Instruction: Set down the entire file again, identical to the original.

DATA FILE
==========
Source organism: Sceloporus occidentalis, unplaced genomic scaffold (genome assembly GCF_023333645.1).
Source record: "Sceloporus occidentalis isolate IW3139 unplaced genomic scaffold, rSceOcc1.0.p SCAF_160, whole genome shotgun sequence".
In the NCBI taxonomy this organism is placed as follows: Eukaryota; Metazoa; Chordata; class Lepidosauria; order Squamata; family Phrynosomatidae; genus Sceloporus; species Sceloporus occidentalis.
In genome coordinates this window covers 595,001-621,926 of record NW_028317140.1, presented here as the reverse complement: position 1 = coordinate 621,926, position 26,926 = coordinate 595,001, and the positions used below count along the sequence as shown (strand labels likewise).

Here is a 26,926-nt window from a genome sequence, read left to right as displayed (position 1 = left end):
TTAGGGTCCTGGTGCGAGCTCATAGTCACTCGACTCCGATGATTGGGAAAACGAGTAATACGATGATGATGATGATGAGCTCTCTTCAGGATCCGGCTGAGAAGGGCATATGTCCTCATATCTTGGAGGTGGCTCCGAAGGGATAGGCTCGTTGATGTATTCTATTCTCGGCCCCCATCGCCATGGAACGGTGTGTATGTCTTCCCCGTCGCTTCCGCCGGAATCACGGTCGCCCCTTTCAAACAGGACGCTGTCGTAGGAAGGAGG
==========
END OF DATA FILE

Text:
Source organism: Sceloporus occidentalis, unplaced genomic scaffold (genome assembly GCF_023333645.1).
Source record: "Sceloporus occidentalis isolate IW3139 unplaced genomic scaffold, rSceOcc1.0.p SCAF_160, whole genome shotgun sequence".
In the NCBI taxonomy this organism is placed as follows: Eukaryota; Metazoa; Chordata; class Lepidosauria; order Squamata; family Phrynosomatidae; genus Sceloporus; species Sceloporus occidentalis.
In genome coordinates this window covers 595,001-621,926 of record NW_028317140.1, presented here as the reverse complement: position 1 = coordinate 621,926, position 26,926 = coordinate 595,001, and the positions used below count along the sequence as shown (strand labels likewise).

Here is a 26,926-nt window from a genome sequence, read left to right as displayed (position 1 = left end):
TTAGGGTCCTGGTGCGAGCTCATAGTCACTCGACTCCGATGATTGGGAAAACGAGTAATACGATGATGATGATGATGAGCTCTCTTCAGGATCCGGCTGAGAAGGGCATATGTCCTCATATCTTGGAGGTGGCTCCGAAGGGATAGGCTCGTTGATGTATTCTATTCTCGGCCCCCATCGCCATGGAACGGTGTGTATGTCTTCCCCGTCGCTTCCGCCGGAATCACGGTCGCCCCTTTCAAACAGGACGCTGTCGTAGGAAGGAGG